The new DS3, customise every feature to suit your style
Safety on the road over Easter, a notorious period for high traffic and road deaths in South Africa, has a lot more to do with people's attitudes than just getting their cars road-trip ready.
More accidents are the result of speeding and dangerous driving than tyre failure. Over the 2012 Easter weekend, no less than 181 people were killed in road accidents. Speeding, dangerous overtaking, fatigue, and drinking were the four top causes.
Dial Direct Insurance executive Bradley Du Chenne said: "All of these point to a blatant and dangerous disregard for road rules. When you speed, get behind the wheel after drinking alcohol and do as you please on the road, you are no better than the driver at the wheel of a vehicle that's un-roadworthy or has bald tyres.
"Your bad attitude on the road could get you killed."
Excessive speed and alcohol are major contributors to road accidents in South Africa; on weekends, 65 percent of fatal crashes are attributed to alcohol abuse.
Du Chenne pointed out that was not just badly behaved drivers who were to blame but pedestrians too. Most pedestrian deaths, which account for about 53 percent of road deaths, are due to people walking while drunk on alcohol.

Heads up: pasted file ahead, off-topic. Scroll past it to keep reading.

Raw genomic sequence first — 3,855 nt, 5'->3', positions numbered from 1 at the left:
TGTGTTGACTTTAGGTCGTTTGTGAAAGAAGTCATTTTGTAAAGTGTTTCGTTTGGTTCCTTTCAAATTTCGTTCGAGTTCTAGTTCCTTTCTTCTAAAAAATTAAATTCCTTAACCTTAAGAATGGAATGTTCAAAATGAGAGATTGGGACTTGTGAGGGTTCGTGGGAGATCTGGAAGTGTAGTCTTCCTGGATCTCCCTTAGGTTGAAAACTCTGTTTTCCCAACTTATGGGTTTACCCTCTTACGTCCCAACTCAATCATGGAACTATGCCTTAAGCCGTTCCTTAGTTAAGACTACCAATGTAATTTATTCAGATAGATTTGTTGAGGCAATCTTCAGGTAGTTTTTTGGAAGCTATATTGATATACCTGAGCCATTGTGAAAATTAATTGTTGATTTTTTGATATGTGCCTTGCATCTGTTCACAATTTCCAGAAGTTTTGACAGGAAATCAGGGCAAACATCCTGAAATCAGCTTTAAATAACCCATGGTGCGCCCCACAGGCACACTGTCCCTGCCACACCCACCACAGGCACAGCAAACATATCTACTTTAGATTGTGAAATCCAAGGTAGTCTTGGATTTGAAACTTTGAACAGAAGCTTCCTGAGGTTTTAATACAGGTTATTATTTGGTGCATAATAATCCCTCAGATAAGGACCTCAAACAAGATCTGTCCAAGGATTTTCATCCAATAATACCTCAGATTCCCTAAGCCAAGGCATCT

Despite stepped-up national and regional efforts to improve road safety through a host of awareness programmes, more road blocks, increased policing and stiffer fines, South Africa's road death tolling is staggeringly high. Each day an average of 45 people die, 25 become paralysed and another 380 are injured.
IN FULL FORCE
At the launch of this year's Easter Holiday Road Safety campaign earlier this month, transport minister Ben Martins warned that traffic law enforcement officers will be out in full force to examine driver and vehicle safety as well as impound un-roadworthy vehicles.
Drivers were also warned that traffic officers would be arresting those drivers motorists who do not adhere to road regulations. The Minister also said that government alone could not win the war; South Africans needed to play their part in making roads safer.
Du Chenne agreed: "Certainly, strict law enforcement and higher penalties for breaking road rules play a role in fixing our road crisis. But, road users themselves have the biggest role to play. While you're preparing your vehicle for your road-trip over the holidays, make sure to change your attitude as well."